President Barack Obama planned today to tour parts of Alabama that were devastated by an outbreak of tornados that killed nearly 300 people in the U.S. South, as survivors tried to recover what was left of their belongings.
The loss of life — at least 297 dead — is the greatest from an outbreak of U.S. tornadoes since April 1974, when the weather service said 315 people were killed by a storm that swept across 13 Southern and Midwestern states.
The storms did the brunt of their damage in Alabama. More than two-thirds of the victims lived there, and large cities bore the scars of half-mile-wide (kilometer-wide) twisters that rumbled through. The high death toll seems surprising in the era of sophisticated radar and precise satellite forecasts. But the storms were just too wide and too powerful to avoid a horrifying body count.
Those who took shelter began returning home Thursday, struggling with no electricity and little help from stretched-thin law enforcement. And they were frustrated by the near-constant presence of gawkers who drove by in search of a cellphone camera picture — or worse, a trinket to take home.
"It's just devastation. I've never seen this," said Sen. Richard Shelby during a visit to storm-ravaged Tuscaloosa. "This is the worst tornado devastation I've ever seen."
President Barack Obama planned a trip to Tuscaloosa, one of the hardest-hit cities, on Friday to view storm damage and meet Alabama Gov. Robert Bentley and shattered families. Late Thursday, Obama signed a disaster declaration for the state to provide federal aid to those who seek it.
As many as a million homes and businesses there were without power, and Bentley said 2,000 National Guard troops had been activated to help. The governors of Mississippi and Georgia also issued emergency declarations for parts of their states.
"We can't control when or where a terrible storm may strike, but we can control how we respond to it," Obama said. "And I want every American who has been affected by this disaster to know that the federal government will do everything we can to help you recover and we will stand with you as you rebuild."
The storms seemed to hone in on populated areas by hugging the interstate highways and obliterating neighborhoods and even entire towns from Tuscaloosa to Bristol, Virginia.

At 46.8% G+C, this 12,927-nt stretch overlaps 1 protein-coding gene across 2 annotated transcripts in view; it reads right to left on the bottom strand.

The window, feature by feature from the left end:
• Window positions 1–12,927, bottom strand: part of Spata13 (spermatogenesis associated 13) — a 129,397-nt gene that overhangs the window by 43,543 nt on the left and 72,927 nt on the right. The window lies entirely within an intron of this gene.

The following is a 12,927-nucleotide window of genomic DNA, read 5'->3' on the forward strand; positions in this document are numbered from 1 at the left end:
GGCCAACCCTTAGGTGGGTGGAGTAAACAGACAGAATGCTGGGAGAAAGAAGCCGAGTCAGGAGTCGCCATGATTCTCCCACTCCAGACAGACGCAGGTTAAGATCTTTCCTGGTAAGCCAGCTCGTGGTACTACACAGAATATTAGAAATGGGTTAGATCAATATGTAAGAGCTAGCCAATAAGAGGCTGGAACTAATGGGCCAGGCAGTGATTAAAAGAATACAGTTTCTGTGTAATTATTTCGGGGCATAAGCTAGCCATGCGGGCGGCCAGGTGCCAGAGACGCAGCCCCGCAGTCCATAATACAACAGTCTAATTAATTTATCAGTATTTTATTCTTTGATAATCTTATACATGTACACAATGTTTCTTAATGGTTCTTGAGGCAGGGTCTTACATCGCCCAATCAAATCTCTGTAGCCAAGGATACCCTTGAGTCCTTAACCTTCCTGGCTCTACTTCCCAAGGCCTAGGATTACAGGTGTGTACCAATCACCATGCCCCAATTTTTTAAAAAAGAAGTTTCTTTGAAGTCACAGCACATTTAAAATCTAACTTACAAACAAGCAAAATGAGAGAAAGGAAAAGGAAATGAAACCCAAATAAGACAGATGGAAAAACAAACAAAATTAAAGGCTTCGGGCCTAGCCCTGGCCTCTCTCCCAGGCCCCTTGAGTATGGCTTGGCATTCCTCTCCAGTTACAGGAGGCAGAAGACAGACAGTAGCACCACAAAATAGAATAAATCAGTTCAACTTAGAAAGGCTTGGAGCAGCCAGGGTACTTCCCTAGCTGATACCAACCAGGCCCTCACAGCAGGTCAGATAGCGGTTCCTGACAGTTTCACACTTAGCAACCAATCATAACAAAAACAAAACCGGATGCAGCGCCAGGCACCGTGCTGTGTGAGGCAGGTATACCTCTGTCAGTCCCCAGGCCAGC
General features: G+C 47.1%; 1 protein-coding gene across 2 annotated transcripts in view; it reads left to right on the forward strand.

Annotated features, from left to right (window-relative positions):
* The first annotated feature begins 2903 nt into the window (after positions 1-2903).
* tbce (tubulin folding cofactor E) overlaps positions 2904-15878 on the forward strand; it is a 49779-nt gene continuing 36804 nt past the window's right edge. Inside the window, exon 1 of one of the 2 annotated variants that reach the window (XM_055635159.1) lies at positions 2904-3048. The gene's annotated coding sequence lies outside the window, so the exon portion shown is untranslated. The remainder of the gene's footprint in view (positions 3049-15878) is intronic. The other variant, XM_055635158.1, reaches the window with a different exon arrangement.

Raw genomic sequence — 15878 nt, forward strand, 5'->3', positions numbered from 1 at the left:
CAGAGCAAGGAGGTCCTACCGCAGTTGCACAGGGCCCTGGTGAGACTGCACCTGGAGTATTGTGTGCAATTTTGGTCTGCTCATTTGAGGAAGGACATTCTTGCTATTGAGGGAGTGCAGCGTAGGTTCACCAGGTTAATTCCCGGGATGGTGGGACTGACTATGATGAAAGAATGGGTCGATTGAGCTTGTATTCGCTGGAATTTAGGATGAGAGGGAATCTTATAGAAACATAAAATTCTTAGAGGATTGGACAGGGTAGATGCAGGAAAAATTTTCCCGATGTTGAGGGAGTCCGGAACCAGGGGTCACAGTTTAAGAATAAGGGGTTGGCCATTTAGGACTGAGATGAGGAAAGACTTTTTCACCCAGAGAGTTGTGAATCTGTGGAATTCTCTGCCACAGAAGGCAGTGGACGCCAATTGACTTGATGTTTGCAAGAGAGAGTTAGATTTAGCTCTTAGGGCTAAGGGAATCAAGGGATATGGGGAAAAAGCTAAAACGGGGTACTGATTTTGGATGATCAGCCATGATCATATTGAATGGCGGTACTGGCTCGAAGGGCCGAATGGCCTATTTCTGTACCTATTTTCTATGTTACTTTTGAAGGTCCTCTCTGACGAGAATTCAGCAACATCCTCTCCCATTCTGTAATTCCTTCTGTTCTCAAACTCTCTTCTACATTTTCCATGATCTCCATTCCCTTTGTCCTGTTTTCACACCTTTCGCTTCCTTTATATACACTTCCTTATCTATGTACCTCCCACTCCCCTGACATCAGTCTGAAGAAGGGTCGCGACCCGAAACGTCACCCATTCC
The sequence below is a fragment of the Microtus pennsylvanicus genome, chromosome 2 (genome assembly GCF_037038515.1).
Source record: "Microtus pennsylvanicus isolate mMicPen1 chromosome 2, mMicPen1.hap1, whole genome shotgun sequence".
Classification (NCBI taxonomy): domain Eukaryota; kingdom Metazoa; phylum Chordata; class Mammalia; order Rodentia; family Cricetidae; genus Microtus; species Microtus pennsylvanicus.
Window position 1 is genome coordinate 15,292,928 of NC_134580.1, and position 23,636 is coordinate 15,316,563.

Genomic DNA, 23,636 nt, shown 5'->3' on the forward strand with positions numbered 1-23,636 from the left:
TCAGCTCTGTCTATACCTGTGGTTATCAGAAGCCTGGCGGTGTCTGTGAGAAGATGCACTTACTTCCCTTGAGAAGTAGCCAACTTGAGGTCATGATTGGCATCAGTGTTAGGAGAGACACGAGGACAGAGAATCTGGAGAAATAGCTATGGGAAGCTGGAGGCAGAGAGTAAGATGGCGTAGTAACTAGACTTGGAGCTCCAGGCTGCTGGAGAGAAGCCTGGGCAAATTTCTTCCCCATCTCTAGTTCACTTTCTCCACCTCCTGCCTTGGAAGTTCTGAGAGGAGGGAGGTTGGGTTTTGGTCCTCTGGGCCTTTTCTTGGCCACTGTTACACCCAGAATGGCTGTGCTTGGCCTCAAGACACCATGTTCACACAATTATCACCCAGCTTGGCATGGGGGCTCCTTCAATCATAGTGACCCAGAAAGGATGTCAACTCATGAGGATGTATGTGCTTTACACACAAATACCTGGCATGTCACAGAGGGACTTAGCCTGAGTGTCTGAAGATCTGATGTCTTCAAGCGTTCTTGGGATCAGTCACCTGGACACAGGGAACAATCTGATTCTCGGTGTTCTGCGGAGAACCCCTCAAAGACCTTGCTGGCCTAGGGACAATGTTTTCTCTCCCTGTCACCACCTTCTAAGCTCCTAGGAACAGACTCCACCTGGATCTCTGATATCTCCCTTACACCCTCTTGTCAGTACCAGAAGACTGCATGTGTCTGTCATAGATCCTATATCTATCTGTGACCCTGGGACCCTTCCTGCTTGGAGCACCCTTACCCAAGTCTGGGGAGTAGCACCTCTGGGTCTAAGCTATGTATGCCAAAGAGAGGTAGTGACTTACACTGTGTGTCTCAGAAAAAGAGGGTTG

Concord, a small town outside Birmingham, was so devastated that authorities closed it down to keep out the curious. Randy Guyton's family, which lived in a stately home at the base of a hill in the center of Concord, rushed to the basement garage, piled into a truck and listened to the roar as the twister devoured the house in seconds. Afterward, they saw outside through the shards of their home and scrambled out.
"The whole house caved in on top of that car," he said. "Other than my boy screaming to the Lord to save us, being in that car is what saved us."
Derrick Keef was on a scavenger hunt for his most priceless possessions after a tornado obliterated his Concord house. His guns were in the ruins of a neighbor's home. A Christmas heirloom shared space in a ditch with broken glass and jagged nails. And his 7-year-old son's bike — one of the few toys he could salvage — was pinned under a car a block away.
"I've been going from lot to lot finding stuff," he said as he rifled through debris, in search of a family photo album. "It's like CSI."
Alabama emergency management officials in a news release early Friday said the state had 210 confirmed deaths. There were 33 deaths in Mississippi, 33 in Tennessee, 15 in Georgia, five in Virginia and one in Kentucky. Hundreds if not thousands of people were injured — 800 in Tuscaloosa alone.
Some of the worst damage was in Tuscaloosa, a city of more than 83,000 that is home to the University of Alabama. The storms destroyed the city's emergency management center, so the school's stadium was turned into a makeshift one.
Shaylyndrea Jones, 22, had expected to graduate from the University of Alabama this weekend with a degree in sports science. Instead, she spent Thursday moving out of her ruined apartment, where she rode out the storm huddled in a hallway. But graduation suddenly isn't so important — she's just thankful she and her roommates survived the night.
"It was the scariest thing I've been through," she said. "We were saying our prayers as it was coming down the street."
Police used bullhorns to tell people not to cross the tape to a neighborhood they were searching. On the other side, people were walking over glass, through pools of water, endless piles of debris and smashed cars. The city imposed a 10 p.m. curfew for Thursday and an 8 p.m. limit for Friday.
Search and rescue teams fanned out to dig through the rubble of devastated communities that bore eerie similarities to the Gulf Coast after Hurricane Katrina in 2005, when town after town lay flattened for nearly 90 miles (145 kilometers). Authorities in Concord and elsewhere even painted the same "X" symbols they did in New Orleans to mark which homes they searched and how many survivors were found.
Hundreds of people walked in a long, slow procession down the Tuscaloosa's main four-lane drag. Some shot pictures and videos of what had been a bustling community. Others came to search the wreckage of their homes.
Seventy-three-year-old Frank Frierson sat on a porch and marveled at the damage.
"It was God up there letting us now that he is the boss, what he could tear up and what he could destroy," he said.